I <3 Open(ed)BSD: A Puffy Thing!

I have always been curious about the BSD part of the UNIX universe, so I stepped into the unknown today and had my first taste of working with a currently supported distribution called OpenBSD.

OpenBSD is a sort of "more open" fork of the NetBSD project. And there's a fascinating story there as well, read more into the Wikipedia page for OpenBSD and you'll see what I'm talking about.
Wikipedia page on OpenBSD here.

And there's a wonderful book:
"Free For All:
How Linux and the Free Software Movement Undercut the High Tech Titans" by Peter Wayner. It profiles the people and events behind open source distributions like Linux, OpenBSD and others. And going with the open source tradition, it too is available as in print and as a free digital download here. The book's chapter on BSD is here.

Getting Dirty: If you're looking for a distro where you control everything from the packages that are installed to the choice of shell, the algorithm used to encrypt /etc/shadow then this is the distribution for you. The package management scheme is really simple. Know where your package is? Fetch the path and get it! With just one command. Simple, get dirty with OS to know it fully. Imagine doing this with Windoze! (hypocritcal, I know.)

Warning: the system that you get is barebones and contains virtually nothing that you'll recognize if you're too comfortable with distros like Ubuntu and OpenSUSE. This is a truly customisable distritbution that forces you to take a look at the man documentation if you want anything done.

C? H? S? Can? How? Show!
The installation procedure, especially the hard drive partitioning scheme left me flummoxed and clutching at /s! You are simply put, forced to hand-code the partition table. You'll be confronting the C/H/Ss (Cylinders/Heads/Sectors) of your hard drive. The context-sensitive help is not very helpful if you have no clue what you're dealing with here, so, if you really need to use BSD, get a friends help, or print out a good walkthrough for reference. You'll need it during the installation, trust me.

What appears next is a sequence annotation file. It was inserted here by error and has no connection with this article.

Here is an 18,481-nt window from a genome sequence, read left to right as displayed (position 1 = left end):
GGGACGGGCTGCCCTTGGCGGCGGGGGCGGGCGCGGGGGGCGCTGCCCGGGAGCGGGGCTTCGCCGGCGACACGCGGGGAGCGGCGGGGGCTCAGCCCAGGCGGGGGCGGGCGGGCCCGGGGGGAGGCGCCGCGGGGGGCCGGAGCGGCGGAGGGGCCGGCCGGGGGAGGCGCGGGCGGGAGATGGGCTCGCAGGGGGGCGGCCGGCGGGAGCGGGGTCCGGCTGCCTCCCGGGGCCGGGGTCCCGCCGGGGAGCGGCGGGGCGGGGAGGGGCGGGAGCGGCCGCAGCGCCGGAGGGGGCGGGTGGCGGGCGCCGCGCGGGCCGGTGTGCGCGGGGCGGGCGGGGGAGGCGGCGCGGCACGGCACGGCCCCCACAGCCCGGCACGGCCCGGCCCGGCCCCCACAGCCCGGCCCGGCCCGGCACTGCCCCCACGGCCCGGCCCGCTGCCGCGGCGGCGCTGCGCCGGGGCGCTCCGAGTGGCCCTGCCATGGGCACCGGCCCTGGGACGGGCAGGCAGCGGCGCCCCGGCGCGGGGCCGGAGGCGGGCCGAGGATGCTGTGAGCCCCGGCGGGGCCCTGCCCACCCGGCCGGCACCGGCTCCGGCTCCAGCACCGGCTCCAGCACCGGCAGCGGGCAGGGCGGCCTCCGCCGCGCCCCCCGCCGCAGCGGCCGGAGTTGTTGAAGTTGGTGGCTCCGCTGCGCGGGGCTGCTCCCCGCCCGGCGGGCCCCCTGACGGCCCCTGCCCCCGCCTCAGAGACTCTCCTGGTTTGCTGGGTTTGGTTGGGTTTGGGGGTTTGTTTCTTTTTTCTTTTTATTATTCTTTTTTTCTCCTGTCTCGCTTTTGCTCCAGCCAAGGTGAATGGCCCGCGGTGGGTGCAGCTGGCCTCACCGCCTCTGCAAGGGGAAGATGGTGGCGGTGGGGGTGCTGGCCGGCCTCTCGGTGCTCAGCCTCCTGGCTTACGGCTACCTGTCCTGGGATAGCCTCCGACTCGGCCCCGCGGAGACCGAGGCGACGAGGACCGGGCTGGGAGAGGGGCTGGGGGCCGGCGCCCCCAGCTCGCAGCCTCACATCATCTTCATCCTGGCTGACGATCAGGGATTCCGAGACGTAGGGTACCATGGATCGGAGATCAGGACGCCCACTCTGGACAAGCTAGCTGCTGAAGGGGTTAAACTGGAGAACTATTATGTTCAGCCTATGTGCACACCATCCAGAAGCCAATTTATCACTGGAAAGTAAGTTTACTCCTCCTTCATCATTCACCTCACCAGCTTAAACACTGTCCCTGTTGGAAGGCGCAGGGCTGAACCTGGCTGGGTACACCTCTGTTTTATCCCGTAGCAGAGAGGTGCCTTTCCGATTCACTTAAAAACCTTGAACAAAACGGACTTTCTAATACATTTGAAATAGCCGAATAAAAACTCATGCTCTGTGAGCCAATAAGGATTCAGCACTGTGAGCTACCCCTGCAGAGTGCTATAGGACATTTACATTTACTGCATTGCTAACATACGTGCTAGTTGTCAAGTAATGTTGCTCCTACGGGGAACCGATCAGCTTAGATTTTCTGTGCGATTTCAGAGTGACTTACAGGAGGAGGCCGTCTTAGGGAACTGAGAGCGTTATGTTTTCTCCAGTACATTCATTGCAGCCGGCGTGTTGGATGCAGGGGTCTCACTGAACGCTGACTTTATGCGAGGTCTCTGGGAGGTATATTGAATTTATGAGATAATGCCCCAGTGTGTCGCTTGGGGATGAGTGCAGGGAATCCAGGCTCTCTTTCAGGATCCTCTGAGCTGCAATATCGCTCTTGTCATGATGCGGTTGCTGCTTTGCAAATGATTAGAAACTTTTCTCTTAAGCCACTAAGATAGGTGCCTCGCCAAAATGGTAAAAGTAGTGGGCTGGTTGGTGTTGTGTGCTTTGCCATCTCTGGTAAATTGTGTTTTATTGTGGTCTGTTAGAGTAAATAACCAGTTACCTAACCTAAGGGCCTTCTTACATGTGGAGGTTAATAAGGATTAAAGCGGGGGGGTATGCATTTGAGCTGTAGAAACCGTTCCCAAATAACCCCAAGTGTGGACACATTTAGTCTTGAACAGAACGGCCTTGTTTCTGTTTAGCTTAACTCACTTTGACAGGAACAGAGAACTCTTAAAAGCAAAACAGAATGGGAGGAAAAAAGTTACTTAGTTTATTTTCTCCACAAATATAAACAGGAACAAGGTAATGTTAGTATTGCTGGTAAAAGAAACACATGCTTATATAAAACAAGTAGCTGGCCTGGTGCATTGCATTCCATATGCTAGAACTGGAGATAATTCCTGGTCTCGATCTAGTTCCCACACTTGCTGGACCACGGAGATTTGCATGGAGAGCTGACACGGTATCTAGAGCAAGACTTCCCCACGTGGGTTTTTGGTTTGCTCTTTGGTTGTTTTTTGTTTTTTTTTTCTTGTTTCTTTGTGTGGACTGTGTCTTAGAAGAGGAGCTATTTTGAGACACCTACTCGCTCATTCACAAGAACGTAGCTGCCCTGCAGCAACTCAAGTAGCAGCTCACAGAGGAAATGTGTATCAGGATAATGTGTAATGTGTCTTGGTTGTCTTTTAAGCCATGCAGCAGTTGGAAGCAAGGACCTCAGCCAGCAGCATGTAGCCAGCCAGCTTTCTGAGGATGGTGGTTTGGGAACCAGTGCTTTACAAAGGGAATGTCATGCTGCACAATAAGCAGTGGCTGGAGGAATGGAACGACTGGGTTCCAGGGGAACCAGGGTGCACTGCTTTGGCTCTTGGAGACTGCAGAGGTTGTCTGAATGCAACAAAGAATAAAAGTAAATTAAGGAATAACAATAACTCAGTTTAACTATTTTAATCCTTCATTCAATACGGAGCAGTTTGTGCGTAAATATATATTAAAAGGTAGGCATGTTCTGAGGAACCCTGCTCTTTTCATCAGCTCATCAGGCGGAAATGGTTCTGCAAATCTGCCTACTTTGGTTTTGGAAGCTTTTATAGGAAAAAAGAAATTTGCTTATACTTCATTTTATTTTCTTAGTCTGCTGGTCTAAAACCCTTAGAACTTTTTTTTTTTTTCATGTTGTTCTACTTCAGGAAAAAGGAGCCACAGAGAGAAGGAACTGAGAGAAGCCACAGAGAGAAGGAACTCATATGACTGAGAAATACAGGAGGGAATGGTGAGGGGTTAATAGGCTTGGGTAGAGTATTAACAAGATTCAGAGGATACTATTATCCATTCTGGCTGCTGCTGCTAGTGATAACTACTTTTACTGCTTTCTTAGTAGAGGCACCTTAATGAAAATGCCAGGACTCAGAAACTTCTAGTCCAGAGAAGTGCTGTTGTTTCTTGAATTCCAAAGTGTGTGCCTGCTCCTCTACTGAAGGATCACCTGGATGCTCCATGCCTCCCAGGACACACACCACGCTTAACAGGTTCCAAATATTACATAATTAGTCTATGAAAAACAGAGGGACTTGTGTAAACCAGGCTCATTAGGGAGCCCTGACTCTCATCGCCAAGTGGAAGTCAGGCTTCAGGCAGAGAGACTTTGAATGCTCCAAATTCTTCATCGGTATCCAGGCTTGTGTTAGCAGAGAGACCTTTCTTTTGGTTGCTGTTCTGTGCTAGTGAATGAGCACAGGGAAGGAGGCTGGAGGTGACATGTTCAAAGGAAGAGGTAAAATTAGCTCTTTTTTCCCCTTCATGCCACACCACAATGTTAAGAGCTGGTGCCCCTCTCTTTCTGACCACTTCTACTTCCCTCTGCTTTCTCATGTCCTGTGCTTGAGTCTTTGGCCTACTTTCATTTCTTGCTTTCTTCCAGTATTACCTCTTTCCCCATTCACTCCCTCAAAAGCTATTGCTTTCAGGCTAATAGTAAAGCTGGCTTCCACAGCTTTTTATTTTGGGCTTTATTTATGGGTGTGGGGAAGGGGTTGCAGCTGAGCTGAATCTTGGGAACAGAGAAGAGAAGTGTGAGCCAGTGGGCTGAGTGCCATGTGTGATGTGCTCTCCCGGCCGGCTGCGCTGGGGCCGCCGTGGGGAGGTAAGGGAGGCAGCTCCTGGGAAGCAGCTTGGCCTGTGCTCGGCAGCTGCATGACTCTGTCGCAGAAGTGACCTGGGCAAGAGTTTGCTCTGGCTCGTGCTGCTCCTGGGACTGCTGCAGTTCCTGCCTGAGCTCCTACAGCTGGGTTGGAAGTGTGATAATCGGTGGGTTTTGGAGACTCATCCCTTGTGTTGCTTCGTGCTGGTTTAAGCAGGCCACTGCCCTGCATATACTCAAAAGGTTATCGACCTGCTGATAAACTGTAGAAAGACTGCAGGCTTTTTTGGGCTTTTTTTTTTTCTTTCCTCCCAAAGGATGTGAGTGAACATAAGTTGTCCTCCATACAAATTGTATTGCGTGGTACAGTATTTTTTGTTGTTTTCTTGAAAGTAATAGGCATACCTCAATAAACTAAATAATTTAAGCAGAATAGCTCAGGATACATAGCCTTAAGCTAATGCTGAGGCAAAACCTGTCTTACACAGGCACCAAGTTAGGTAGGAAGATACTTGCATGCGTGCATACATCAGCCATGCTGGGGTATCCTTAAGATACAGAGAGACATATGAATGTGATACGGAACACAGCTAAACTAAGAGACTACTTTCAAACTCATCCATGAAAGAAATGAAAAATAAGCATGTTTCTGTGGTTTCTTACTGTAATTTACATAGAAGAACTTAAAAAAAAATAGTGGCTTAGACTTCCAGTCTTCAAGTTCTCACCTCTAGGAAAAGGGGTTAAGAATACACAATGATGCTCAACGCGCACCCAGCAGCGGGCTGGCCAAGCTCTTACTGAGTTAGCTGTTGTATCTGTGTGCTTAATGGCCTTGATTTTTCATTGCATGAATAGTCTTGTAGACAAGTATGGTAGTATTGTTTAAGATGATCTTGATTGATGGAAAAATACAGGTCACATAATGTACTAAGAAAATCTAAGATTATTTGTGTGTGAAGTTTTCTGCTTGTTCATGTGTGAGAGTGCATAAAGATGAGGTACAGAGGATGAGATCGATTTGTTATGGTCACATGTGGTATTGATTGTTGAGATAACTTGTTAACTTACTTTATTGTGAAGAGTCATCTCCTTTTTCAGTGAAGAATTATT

Whew! I made it past the install but it doesn't boot!
This happened to me the first time. Some mess up in the partioning. Forgot to set the bootable flag on the correct partition! Had to re-install! :-)
Once you get past the partitioning stage, the rest is a breeze (make sure you're well cooled!). You'll also learn the importance of depending on the man pages here itself. Most of the tools you'll be using for the partitioning have man pages that can be pulled up within the installer itself. So, read the man pages, and you'll be hacking away at /dev/com0 in a couple of hours.

Now wait! so, this is just like Linux?
And for those of you who use linux: BSD is NOT linux. Repeat, NOT linux. It's a completely different implementation of the original AT&T UNIX. You'll find many things the same, especially the API calls, but if you're used to GUIs and find working with the terminal a hard job, then this is not for you, but if you're willing to learn and explore, then, go for it!

The OpenBSD and Linux developers team have never thought much about each other. It's like two nerds competing for marks! One more mark, and I'm better. Each thinks the others work is sucky! In fact, there are some interesting quotes:

Linus Torvalds wrote here:
"I think the OpenBSD crowd is a bunch of masturbating monkeys, in
that they make such a big deal about concentrating on security to the
point where they pretty much admit that nothing else matters to them."

more quotes from Linus here.

And here is Theo's take on the Linux kernel:

It's terrible, everyone is using it, and they don't realize how bad it is. And the Linux people will just stick with it and add to it rather than stepping back and saying, 'This is garbage and we should fix it.

quoted in Lyons, Daniel. "Is Linux For Losers?", Forbes, 2005-06-16. URL accessed on 2007-01-10

more quotes from Theo here.

Yep, no love lost there alright, but, they are some of the best minds on earth. And they make the best software out there!

rooting In:
You get a nice reassuring email in your /root/mail from the creator of the OpenBSD project Theo de Raadt when you boot in for the first time as root.
I'll put up a not-so-detailed, yet, superficial walkthrough of my installation process and what I went through post-install. That should make it a little clearer!

And so therefore:
It's a great distro to learn UNIX sys administration from the ground up. It leaves you with nothing but the documentation to depend and very little GUI to work with, if any.

It's all about the learning. I think I'll like OpenBSD. It's nothing like what I've experienced in the *NIX universe. And Puffy looks cute! Don't worry Tux! I <3 you too!

Thank you Theo, and Linus!
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